evolve coaching logo transparent
blog 2 edited

Handling Sugar Cravings

Many of us have what feels like an uncontrollable urge to eat sweet things. We may be triggered by the sight of a chocolate commercial on TV, the smell of Cinnabon’s baking at the mall, or just the knowledge that a pint of ice cream is sitting in our freezer. At times it can seem near impossible to resist the temptation of sweets, and once we start eating, it’s hard to stop. I’ve been there, and many of my clients have been there too.

There are a few reasons why we have trouble staying away from sweet treats. And it has nothing to do with lack of willpower or any sort of weakness on your part. Here are 3 reasons you may have intense sugar cravings and 5 ways to tame those cravings.

Why we crave sugar

Imbalanced blood sugar: Blood sugar is a term that describes the sugar (or energy) that is in our blood, circulating for our cells to use. We tend to associate blood sugar imbalances with people living with diabetes or pre-diabetes, but just about everyone can be prone to imbalanced blood sugar. For people without diabetes, this happens on a more subtle scale. Eating foods high in carbohydrates without balancing them with fiber, protein, and fat can cause blood sugar levels to spike, followed by a sharp decline. This translates to a boost of energy to your cells, followed by periods of low energy. These low energy levels (or blood sugar) lead to cravings as our body looks for more sugar to fuel our cells.

It’s all in our heads: I mean this quite literally; our brains are hard-wired to crave sugar. We likely evolved to seek energy-dense foods like sugar for survival. Stimulating reward centers in the brain would help drive us to eat these types of foods when food was scarce. Once a protective system, it now works against us. High-calorie sweet foods are abundant all the time, and we rarely find ourselves with food in short supply.

It’s behavioral: While it is true that there is a biological drive to eat sugar, many of us use sugary foods out of habit. When we are bored, sad, or stressed, we reach for the sweet treat on autopilot. Some of us have used food to reward hard work or self-soothe for so long that we don’t even recognize the pattern.

Taming those cravings

Everyone is unique in conquering their sweet cravings, but the following tips tend to work for most people.

Balance your blood sugar: Eating meals that combine all the macronutrients will minimize blood sugar spikes, keeping energy levels stable and cravings at bay. This means eating carbohydrates with protein and fat and choosing fiber-rich foods.

Avoid skipping meals: While intermittent fasting is all the rage, for some people, this may backfire. As blood sugar gets low and energy levels plummet, that biological drive to seek calorie-dense foods intensifies. Instead, try eating a balanced breakfast, lunch, and dinner with healthy snacks as needed on a daily schedule.

Get a good night’s sleep: Lack of sleep, even for just one night, is associated with changes in hormones that regulate blood sugar and appetite, intensifying that biological drive to eat. Sleep is an essential element in any weight loss plan, so be sure to focus on improving your zzz’s.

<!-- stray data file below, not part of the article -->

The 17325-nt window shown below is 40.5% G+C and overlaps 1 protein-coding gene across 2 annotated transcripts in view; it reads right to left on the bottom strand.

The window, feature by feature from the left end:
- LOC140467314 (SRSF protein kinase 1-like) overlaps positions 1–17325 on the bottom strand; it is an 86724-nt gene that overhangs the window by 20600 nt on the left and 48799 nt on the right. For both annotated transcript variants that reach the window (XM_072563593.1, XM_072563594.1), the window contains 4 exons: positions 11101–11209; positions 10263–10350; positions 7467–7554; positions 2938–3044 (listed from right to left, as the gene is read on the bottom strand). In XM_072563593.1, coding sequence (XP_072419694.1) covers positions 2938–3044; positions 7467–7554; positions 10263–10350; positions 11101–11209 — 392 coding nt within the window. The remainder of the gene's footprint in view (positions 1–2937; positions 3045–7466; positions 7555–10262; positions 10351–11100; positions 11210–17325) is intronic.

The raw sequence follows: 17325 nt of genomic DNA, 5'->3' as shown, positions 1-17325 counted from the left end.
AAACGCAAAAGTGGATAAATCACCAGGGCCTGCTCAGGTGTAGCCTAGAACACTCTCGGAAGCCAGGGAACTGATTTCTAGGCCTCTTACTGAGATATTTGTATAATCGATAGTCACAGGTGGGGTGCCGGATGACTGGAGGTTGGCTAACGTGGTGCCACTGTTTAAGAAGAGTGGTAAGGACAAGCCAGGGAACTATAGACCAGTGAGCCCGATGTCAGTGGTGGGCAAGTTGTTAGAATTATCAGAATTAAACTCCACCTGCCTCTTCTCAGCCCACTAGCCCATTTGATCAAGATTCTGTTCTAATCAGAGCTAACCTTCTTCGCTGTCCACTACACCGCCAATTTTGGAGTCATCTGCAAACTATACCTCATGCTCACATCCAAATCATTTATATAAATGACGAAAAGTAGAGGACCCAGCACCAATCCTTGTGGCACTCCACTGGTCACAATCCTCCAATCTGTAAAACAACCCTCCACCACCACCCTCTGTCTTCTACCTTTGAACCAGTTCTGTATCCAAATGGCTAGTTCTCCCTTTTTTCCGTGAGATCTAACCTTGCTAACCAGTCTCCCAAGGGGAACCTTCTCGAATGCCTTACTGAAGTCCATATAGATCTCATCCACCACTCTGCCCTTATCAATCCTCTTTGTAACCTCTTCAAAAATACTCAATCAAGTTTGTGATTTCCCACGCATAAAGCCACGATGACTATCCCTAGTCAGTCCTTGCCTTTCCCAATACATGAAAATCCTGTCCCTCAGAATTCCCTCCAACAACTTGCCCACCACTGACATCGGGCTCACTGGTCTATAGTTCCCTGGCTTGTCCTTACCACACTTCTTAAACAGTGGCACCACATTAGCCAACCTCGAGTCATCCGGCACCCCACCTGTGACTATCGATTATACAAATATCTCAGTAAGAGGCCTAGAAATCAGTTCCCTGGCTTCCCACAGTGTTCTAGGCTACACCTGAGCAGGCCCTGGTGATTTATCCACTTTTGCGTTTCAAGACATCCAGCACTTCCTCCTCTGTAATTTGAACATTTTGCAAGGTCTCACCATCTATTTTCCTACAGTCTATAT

Hit the pause button: Before you reach for the cookie jar, take a 60 second time out. Set a timer, drink a glass of water, and reflect on how you are feeling. Are you truly physically hungry? Not a problem; fuel yourself with healthy carbs like fruit, balanced with protein. Are you emotionally hungry? If so, what can you do instead? Take a walk, deep breath, journal, or meditate.

Choose quality over quantity: Some people can quit sugar cold turkey. If you can put sugar on the no list and never look back, good for you. That’s not me. Nor is it most clients I work with. When sugar is restricted or put on a list of “bad foods,” it becomes much more tempting. So instead of blacklisting sugar, I encourage you to be intentional about your sweets. This means choosing what sweets you will eat, how much you will eat, and when you will eat them. Look for opportunities to find more nutrient dense sweet options such as desserts with fruit, dark chocolate, or baked goods with whole wheat flour and more fiber. We have several great recipes and delicious snacks at Evolve 365 that can fit into your plan.

Sugar cravings can be tough to tame, but it can be done. With some attention to meal planning, learning your body’s hunger signals and allowing little indulgences here and there, sugar does not have to be the enemy.

1. Avena NM, Rada P, Hoebel BG. Evidence for sugar addiction: behavioral and neurochemical effects of intermittent, excessive sugar intake. Neurosci Biobehav Rev. 2008;32(1):20-39. doi:10.1016/j.neubiorev.2007.04.019
2. Lennerz B, Lennerz JK. Food Addiction, High Glycemic Index Carbohydrates and Obesity. Clin Chem. 2018;64(1):64-71. doi:10.1373/clinchem.2017.273532
3. Leproult R, Van Cauter E. Role of sleep and sleep loss in hormonal release and metabolism. Endocr Dev. 2010;17:11-21. doi:10.1159/000262524

Leave a Reply

Your email address will not be published.

You may use these <abbr title="HyperText Markup Language">HTML</abbr> tags and attributes: <a href="" title=""> <abbr title=""> <acronym title=""> <b> <blockquote cite=""> <cite> <code> <del datetime=""> <em> <i> <q cite=""> <s> <strike> <strong>